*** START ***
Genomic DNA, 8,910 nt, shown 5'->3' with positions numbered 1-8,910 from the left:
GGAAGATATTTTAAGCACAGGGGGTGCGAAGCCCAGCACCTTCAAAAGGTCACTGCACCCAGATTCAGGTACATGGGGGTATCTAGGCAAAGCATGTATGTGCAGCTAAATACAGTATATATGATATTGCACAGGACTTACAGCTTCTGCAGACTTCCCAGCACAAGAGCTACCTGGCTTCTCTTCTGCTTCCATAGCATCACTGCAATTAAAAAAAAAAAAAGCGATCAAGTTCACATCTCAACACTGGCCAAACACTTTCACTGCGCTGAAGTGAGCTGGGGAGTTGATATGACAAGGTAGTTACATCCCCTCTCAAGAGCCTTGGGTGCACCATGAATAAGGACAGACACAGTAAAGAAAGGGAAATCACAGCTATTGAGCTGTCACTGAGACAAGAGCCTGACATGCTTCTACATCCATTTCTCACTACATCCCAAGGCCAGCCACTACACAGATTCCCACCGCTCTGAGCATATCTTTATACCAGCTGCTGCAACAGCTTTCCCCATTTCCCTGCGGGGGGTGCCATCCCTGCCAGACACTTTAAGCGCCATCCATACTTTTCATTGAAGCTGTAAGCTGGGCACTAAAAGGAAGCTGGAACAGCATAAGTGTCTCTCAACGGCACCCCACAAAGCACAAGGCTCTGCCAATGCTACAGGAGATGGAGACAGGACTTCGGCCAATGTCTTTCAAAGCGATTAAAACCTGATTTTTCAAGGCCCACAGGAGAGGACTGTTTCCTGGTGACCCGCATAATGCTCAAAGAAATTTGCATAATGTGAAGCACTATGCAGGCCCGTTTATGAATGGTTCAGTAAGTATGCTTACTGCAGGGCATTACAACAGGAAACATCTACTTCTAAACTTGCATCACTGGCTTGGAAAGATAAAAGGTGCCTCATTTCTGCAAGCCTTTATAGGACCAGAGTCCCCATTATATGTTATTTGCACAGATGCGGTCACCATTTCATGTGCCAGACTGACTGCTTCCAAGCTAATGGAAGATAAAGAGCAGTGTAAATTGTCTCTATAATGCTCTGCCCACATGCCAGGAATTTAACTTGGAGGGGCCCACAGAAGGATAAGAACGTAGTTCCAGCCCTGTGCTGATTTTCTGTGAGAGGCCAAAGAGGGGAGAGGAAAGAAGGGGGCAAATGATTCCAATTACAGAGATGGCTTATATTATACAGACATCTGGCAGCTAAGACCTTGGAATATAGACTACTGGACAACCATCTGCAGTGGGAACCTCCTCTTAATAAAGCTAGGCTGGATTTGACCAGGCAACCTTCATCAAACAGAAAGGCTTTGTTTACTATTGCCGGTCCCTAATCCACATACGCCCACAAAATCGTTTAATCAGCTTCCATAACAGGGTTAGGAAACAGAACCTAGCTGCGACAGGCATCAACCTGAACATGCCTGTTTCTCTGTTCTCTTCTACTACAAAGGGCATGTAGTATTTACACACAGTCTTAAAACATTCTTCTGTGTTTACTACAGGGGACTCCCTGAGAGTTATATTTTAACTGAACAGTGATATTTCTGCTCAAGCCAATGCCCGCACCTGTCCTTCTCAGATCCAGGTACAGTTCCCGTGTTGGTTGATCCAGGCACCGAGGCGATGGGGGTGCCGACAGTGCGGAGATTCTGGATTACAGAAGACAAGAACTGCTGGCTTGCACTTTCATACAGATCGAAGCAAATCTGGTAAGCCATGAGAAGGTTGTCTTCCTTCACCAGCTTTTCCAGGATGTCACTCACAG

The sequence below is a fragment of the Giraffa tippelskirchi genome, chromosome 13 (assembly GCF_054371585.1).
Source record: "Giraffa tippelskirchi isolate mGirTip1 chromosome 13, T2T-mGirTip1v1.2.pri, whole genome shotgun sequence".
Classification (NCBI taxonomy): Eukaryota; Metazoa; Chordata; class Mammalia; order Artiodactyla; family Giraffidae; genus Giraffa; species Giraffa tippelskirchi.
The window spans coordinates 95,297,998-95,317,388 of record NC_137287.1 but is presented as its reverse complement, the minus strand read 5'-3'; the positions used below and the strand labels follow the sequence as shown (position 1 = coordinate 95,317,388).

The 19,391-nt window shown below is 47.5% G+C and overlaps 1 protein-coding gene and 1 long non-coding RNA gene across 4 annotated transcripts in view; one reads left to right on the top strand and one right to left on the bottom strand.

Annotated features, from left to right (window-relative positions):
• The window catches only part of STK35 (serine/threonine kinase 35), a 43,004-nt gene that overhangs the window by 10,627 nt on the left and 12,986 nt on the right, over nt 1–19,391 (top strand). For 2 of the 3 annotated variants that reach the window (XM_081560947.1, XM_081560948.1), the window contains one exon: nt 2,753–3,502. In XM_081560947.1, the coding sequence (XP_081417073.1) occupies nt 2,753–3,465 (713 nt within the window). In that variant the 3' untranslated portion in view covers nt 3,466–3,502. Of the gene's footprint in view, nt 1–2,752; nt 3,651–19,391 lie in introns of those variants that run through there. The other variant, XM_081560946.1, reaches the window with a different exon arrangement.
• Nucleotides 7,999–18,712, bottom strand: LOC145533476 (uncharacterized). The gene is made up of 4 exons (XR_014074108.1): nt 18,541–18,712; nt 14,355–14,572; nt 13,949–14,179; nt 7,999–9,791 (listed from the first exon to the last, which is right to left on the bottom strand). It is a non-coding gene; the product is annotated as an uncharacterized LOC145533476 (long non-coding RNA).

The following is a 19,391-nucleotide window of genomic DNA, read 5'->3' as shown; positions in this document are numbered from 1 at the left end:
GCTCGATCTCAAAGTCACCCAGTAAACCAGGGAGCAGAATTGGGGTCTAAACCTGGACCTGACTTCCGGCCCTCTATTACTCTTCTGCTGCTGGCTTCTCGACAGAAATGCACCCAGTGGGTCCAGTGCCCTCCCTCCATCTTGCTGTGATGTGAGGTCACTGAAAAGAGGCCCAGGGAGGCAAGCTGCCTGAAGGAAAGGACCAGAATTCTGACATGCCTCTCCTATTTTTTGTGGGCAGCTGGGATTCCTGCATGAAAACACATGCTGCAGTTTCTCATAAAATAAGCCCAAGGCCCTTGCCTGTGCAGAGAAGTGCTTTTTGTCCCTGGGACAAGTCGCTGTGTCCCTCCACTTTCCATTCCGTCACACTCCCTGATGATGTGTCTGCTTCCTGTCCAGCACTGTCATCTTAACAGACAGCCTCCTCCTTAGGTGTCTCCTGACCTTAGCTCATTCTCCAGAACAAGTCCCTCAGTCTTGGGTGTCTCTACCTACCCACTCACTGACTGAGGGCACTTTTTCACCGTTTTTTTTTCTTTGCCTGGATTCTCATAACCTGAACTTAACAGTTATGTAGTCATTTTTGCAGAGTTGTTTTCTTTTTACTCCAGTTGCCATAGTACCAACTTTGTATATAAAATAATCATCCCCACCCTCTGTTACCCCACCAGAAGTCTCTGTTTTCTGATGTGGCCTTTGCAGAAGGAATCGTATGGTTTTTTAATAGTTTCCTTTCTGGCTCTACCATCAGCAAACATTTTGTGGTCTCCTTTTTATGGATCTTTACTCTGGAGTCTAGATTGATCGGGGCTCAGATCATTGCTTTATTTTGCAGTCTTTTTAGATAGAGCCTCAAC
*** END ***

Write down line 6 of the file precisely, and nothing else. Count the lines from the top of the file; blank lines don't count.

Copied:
The window spans coordinates 95,297,998-95,317,388 of record NC_137287.1 but is presented as its reverse complement, the minus strand read 5'-3'; the positions used below and the strand labels follow the sequence as shown (position 1 = coordinate 95,317,388).